A woman doing Yoga forming the 'number one' of the New Year 2019

New Year health resolutions to boost your wellbeing

Busy festive diaries, eating richer food than normal and lack of sleep among other things can take their toll on health and wellbeing. The result? Many of us wake up on January 1st feeling slightly worse for wear.

So what better time than the New Year to take stock and put in place a plan to set you on the right path. Here are some top tips for the healthiest possible 12 months ahead, says Editor Jane Garton.


A study published last year in The Lancet[i] predicts the Spanish will have the longest life expectancy by 2040 with an average lifespan of 85 years and outliving most of us in the UK by around two and a half years. So why not take a leaf out of their book for 2019 and start to eat the Mediterranean way.

That means following a diet that’s rich in vegetables and fruit, healthy fats from fish, nuts and seeds, plus a little protein and dairy and a small amount of alcohol with a meal. One recent study[ii] even suggests that switching to this way of eating can cut the risk of heart problems by as much as 27%!


A good quality daily multi-vitamin and mineral will ensure your vitamin and mineral levels are topped up – especially important if your diet has been less than healthy over the festive period. Plus, if you’re vegetarian or planning on doing Veganuary you may not be getting sufficient vitamin B12 – an essential vitamin for energy, immunity and metabolism.


Vitamin D, produced naturally on our skin by the action of sunlight, has been shown to be as vital for immunity as it is for bone health[iii]. But, while vitamin D is plentiful in summer, the UK sun is too low in the sky between October and April to have much effect. As a result, many of us fall short of vitamin D, and need to top up levels through diet and supplements.

Oily fish, such as wild salmon, herring, sardines and mackerel, as well as dairy products and egg yolks are the best food sources, but it can be hard to get all the vitamin D we need from food alone. This is why Public Health England suggests we take a daily supplement containing at least 10 micrograms of vitamin D as a precaution between September and April[iv].


As much as 70% of our immune cells are found in the gut, which means a healthy gut is essential to a healthy immune system[v] – especially important In January when colds and flu are rife. Fermented foods, such as yoghurt, kimchi, miso, sauerkraut and mould-ripened cheeses will help encourage a better balance of good and bad bacteria.

Alternatively, a probiotic supplement also helps encourage the activity or growth of good gut bacteria, but make sure it contains Lactobacilli and/or Bifidobacteria: the benefits of these types of good bacteria have been studied the most.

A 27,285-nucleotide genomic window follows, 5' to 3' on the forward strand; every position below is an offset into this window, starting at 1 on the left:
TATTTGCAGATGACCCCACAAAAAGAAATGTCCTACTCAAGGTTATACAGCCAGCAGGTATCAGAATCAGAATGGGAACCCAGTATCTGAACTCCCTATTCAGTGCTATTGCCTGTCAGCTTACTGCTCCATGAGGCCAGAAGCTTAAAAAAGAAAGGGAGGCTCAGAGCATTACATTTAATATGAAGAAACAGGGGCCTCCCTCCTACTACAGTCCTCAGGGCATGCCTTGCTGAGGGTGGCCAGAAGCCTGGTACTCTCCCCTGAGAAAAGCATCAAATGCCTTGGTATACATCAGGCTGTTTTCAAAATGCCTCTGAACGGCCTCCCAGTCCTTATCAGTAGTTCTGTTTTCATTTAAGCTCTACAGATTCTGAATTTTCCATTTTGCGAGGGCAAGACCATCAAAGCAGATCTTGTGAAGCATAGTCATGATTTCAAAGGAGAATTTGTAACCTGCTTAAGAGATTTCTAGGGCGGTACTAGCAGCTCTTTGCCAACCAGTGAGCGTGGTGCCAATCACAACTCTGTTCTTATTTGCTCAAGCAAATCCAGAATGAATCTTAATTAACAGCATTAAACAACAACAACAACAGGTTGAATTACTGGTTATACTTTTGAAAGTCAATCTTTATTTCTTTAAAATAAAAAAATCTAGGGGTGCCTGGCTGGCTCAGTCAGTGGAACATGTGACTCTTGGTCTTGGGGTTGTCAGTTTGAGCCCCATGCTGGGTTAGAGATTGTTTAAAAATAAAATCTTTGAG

Traditional herbal medicines may also help boost New Year health. If you suffer from SAD (Seasonal Affective Disorder) St John’s wort has long been used for low mood and mild anxiety. Feeling stressed and low in energy, Rhodiola rosea is the one to go for, while passion flower may help quieten anxious moments.


January days may be dark and gloomy but that’s no excuse to hibernate under the duvet. Now’s the time to lace up your walking boots and make the most of the winter sunshine. It’s well known that keeping active throughout life is essential for maintaining muscle mass and helping us to live longer. And here’s some good news for non-gym bunnies: regular walking is a great alternative. Aim for at least 30 minutes most days of the week. If that sounds too much like hard work break it up into chunks of 10 to 15 minutes.


The weeks leading up to the New Year and beyond can disrupt normal sleep patterns which in turn can have a knock-on effect on many aspects of health, including immunity[vi]. This can make us more susceptible to the many winter bugs doing the rounds.

Get into a good bedtime routine: try to go to bed and get up at the same time each day and make sure your bedroom is a tech-free zone. Meanwhile, if sleep still eludes you, a cup of camomile tea may help you to drift off into the land of Nod.

[i] www.thelancet.com/action/showPdf?pii=S0140-6736(18)31694-5

[ii] www.ncbi.nlm.nih.gov/pubmed/30157996

[iv] www.gov.uk/government/news/phe-publishes-new-advice-on-vitamin-d

[v] [v] Kim M, Galan C, Hill AA, Wu W-J, Fehlner-Peach H, Song HY, Schady D, Bettini ML, Simpson KW, Longman RS, Littman DR, Diehl GE (2018) Immunity July 2018 doi.org/10.1016/j.immuni.2018.05.009

[vi] www.ncbi.nlm.nih.gov/pmc/articles/PMC5768894/


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